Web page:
December 05, 2023

No Take Backs Court Rules After FLSA Violation

When a group of bakery distribution drivers filed a lawsuit alleging the would-be employer owed them overtime compensation and misclassified them as independent contractors rather than employees covered by the Fair Labor Standards Act (FLSA), the company countersued the workers. In its counterclaim, the company demanded that the workers be required to pay back the money they earned while working for the company to offset wages and liquidated damages the court might award if it concluded the workers were employees owed overtime pay.

On December 5, 2023, the U.S. District Court for the District of Vermont rejected that countersuit. The court noted the employer was trying to benefit from its allegedly unlawful misclassification decision and concluded that the FLSA does not allow for state law counterclaims where they cut against the act’s central purpose.

The court also recognized that employer counterclaim could give employers an incentive to violate federal wage laws and then seek reimbursement for their violations. In addition, the court pointed out such a counterclaim might discourage workers from asserting their rights privately or with the department.

The U.S. Department of Labor’s Solicitor of Labor Seema Nanda said of the decision, “The Department of Labor will always be concerned when an employer engages in conduct that discourages employees from raising their voices. This includes retaliation, coercive employment terms or—as the court recognized here—illegal attempts to assert counterclaims against workers who may have legitimate claims for unpaid wages.”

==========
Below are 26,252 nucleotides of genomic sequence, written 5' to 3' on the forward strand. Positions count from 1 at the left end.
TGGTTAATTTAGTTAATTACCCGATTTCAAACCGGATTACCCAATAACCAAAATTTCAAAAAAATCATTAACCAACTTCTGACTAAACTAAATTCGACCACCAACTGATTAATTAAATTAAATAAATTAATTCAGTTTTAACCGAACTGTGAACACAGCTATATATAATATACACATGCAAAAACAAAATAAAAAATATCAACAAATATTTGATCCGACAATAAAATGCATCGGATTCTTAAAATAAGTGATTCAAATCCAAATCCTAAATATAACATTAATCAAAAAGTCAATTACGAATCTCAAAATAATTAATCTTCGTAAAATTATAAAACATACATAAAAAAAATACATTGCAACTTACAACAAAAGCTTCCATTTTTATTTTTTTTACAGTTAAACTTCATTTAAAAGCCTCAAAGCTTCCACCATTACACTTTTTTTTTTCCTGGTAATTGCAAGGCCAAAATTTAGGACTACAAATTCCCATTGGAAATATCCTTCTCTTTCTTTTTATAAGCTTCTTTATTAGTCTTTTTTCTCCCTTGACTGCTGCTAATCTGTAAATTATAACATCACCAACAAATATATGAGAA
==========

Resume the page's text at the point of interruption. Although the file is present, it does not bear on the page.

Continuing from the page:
Take Away #1. Get it right the first time.  When an employer improperly classifies a worker as an independent contractor rather than an employee, the employer faces penalties for doing so.  As this case illustrates, you will likely be unable to offset those penalties be recouping wages, perks, or other benefits you previously provided to the covered workers.

Take Away #2. Getting it right is not always easy. An employer must follow myriad rules when it comes to worker classification. The U.S. Department of Labor (DOL), the IRS, and myriad state codes, such as workers’ compensation and unemployment insurance, may each have their own definitions and list of factors to consider in worker classification.  When in doubt (and maybe even if you are pretty sure you have it right), talk to your company’s employment counsel for guidance.